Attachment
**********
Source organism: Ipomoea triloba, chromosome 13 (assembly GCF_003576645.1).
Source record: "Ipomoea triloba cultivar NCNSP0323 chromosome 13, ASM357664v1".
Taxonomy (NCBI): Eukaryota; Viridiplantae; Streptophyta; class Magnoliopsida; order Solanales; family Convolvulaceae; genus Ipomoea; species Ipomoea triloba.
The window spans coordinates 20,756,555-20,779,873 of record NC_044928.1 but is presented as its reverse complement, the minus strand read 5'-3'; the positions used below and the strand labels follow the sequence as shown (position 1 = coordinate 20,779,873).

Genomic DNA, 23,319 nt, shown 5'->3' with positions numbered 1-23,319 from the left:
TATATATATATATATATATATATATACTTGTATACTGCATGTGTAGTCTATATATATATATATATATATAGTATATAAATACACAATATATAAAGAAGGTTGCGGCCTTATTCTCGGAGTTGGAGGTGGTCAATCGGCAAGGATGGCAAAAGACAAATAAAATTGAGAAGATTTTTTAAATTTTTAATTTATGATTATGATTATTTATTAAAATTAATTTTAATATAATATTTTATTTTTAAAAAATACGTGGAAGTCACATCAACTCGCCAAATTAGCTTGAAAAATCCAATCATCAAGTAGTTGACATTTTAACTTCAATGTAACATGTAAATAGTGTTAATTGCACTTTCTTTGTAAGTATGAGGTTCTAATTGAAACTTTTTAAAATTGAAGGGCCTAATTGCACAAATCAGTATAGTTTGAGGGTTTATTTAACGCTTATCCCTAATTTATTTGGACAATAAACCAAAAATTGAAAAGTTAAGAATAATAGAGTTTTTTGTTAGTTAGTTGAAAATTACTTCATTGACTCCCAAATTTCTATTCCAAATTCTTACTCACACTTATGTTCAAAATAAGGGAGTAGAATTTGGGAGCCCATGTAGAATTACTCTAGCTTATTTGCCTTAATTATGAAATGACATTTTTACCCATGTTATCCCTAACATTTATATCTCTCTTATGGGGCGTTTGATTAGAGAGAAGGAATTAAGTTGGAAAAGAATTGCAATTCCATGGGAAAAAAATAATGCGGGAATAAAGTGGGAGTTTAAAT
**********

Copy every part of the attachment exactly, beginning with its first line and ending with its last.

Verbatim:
Source organism: Ipomoea triloba, chromosome 13 (assembly GCF_003576645.1).
Source record: "Ipomoea triloba cultivar NCNSP0323 chromosome 13, ASM357664v1".
Taxonomy (NCBI): Eukaryota; Viridiplantae; Streptophyta; class Magnoliopsida; order Solanales; family Convolvulaceae; genus Ipomoea; species Ipomoea triloba.
The window spans coordinates 20,756,555-20,779,873 of record NC_044928.1 but is presented as its reverse complement, the minus strand read 5'-3'; the positions used below and the strand labels follow the sequence as shown (position 1 = coordinate 20,779,873).

Genomic DNA, 23,319 nt, shown 5'->3' with positions numbered 1-23,319 from the left:
TATATATATATATATATATATATATACTTGTATACTGCATGTGTAGTCTATATATATATATATATATATAGTATATAAATACACAATATATAAAGAAGGTTGCGGCCTTATTCTCGGAGTTGGAGGTGGTCAATCGGCAAGGATGGCAAAAGACAAATAAAATTGAGAAGATTTTTTAAATTTTTAATTTATGATTATGATTATTTATTAAAATTAATTTTAATATAATATTTTATTTTTAAAAAATACGTGGAAGTCACATCAACTCGCCAAATTAGCTTGAAAAATCCAATCATCAAGTAGTTGACATTTTAACTTCAATGTAACATGTAAATAGTGTTAATTGCACTTTCTTTGTAAGTATGAGGTTCTAATTGAAACTTTTTAAAATTGAAGGGCCTAATTGCACAAATCAGTATAGTTTGAGGGTTTATTTAACGCTTATCCCTAATTTATTTGGACAATAAACCAAAAATTGAAAAGTTAAGAATAATAGAGTTTTTTGTTAGTTAGTTGAAAATTACTTCATTGACTCCCAAATTTCTATTCCAAATTCTTACTCACACTTATGTTCAAAATAAGGGAGTAGAATTTGGGAGCCCATGTAGAATTACTCTAGCTTATTTGCCTTAATTATGAAATGACATTTTTACCCATGTTATCCCTAACATTTATATCTCTCTTATGGGGCGTTTGATTAGAGAGAAGGAATTAAGTTGGAAAAGAATTGCAATTCCATGGGAAAAAAATAATGCGGGAATAAAGTGGGAGTTTAAAT